The Colourists

I love drawing but I am at my best when I paint, I can get completely lost in it, a kind of meditative world where there is no space other than for colour.

Many years ago when I started working as a graphic designer my partner in business would take on the drawing of posters and brochures and leave the colouring to me. It was a mutual understanding that needed no directions or discussion.

This love for colour may be the reason why I am so attracted by the work of Chagall. One aspect of Chagall’s work that fascinates me is that he didn’t seem too concerned about the accuracy of drawing contenting himself to representing houses, animals and humans with a simple, almost childish style to concentrate solely on colour. Throughout his very long and fruitful life he has been widely acknowledged as a master colorist.

Backdrop 1 for the ballet Aleko painted by Chagall in 1942.

Backdrop 1 for the ballet Aleko painted by Chagall in 1942.

Backdrop 2 for the ballet Aleko painted by Chagall in 1942.


Backdrop 3 for the ballet Aleko painted by Chagall in 1942.

When my father Tino retired he took up art to fill his time, or so he used to say, but more than likely to fulfill a hidden passion. When I visited he would proudly show me his work, small and delicate child-like images, mainly copied from postcards and books. I would always take one of his picture home with me.

After my mother Gina died, my father came to Ireland to live with us for three months and it was during that time that I realized he was rapidly slipping into senility. Alarmed I watched him endlessly pacing the sitting room and then stop suddenly to count and re-count the change in his pocket seemingly incapable of applying himself to any task of his choice.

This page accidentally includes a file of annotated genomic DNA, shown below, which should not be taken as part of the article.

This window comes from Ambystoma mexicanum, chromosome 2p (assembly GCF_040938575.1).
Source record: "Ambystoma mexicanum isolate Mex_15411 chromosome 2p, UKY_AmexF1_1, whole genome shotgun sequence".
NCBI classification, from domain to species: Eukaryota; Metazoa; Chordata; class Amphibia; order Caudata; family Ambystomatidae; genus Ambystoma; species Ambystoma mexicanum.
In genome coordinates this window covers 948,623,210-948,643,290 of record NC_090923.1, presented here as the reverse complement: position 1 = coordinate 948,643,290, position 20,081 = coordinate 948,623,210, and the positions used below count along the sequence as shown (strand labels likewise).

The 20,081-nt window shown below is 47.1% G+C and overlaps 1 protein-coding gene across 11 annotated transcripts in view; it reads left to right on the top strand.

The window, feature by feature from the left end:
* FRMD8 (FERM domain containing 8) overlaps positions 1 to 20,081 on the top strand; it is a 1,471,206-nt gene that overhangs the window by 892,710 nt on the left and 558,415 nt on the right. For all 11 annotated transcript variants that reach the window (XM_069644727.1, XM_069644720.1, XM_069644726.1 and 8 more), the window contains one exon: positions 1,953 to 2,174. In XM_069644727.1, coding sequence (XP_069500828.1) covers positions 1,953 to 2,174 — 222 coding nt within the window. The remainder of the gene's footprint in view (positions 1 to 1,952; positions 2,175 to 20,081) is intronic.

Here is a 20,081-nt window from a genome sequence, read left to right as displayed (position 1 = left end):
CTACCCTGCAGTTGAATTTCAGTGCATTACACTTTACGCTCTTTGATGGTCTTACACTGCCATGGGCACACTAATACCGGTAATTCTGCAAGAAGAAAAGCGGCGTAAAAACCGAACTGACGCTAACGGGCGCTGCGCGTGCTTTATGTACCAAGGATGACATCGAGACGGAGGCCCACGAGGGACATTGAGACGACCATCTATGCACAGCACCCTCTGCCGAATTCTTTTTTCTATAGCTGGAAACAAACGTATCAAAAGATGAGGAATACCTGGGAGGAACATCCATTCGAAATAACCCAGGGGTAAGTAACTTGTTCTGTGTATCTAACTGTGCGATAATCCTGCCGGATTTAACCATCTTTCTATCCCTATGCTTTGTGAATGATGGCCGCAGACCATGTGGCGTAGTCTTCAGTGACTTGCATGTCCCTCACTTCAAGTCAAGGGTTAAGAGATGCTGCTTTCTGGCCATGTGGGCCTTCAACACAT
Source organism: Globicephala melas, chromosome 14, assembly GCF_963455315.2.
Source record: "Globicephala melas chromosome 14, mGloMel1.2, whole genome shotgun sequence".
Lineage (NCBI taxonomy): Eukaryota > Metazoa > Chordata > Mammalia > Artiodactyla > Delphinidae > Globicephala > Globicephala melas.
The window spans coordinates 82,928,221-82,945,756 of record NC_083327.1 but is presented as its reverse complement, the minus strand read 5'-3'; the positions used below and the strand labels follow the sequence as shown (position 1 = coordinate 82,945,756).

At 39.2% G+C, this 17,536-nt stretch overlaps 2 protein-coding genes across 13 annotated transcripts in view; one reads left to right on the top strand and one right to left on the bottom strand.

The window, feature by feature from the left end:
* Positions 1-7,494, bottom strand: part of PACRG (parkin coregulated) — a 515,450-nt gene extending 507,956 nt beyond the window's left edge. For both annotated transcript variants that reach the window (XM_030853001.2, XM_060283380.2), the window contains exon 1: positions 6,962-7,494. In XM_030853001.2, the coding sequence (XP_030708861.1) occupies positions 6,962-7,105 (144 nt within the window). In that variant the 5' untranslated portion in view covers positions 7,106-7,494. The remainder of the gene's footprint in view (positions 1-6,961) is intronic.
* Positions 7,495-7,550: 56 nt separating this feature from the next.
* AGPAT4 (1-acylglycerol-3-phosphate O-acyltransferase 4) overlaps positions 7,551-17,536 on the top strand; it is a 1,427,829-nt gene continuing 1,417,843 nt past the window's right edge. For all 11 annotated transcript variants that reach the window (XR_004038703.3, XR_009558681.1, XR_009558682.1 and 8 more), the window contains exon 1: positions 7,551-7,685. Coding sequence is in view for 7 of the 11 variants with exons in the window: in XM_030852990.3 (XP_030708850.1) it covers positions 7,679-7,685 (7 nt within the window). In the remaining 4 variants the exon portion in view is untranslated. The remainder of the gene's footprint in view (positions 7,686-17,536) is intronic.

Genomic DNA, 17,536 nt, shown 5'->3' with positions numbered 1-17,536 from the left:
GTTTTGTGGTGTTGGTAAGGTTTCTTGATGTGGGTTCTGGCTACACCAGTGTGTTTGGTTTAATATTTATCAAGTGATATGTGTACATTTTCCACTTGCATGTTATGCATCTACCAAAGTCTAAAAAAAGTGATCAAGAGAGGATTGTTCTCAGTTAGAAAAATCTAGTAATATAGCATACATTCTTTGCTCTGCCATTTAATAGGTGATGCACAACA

I started to invite him to draw again, a plant or an object to copy, which he would happily do, but once finished he would just sit and stare. A wave of panic swept over me as I was trying to relate to this new person. How would he occupy himself during the long hours when I would be out working? I needed a plan.

One day I brought him with me to the weekly children’s workshop and there he sat drawing and painting content surrounded by the children who kept feeding him biscuits while conversing with him. He had no English, they had no Italian but that didn’t seem to matter one bit.

That evening at home I made simple cardboard stencils of geometrical designs and folded a handful of blank sheets to make booklets. The following morning before leaving for work I asked my father if he’d like to draw the covers using the stencils and colour in the designs. I explained that the booklets were meant for the children whom he had met the day before. He agreed and started to work immediately.

When I came home that evening I found that, not only he had filled the covers with drawings but also every single page of every single booklet colouring dozens of drawings! Stunned I complimented him on his beautiful colour combinations and he beamed with joy.

At the end of the three months when Tino went back home the stencils were in his suitcase and when they broke, due to over-usage, I made and posted him new ones, with more pleasing designs of plants, insects and animals. Over the following year this exchange became the silent link that kept us connected until the day he died.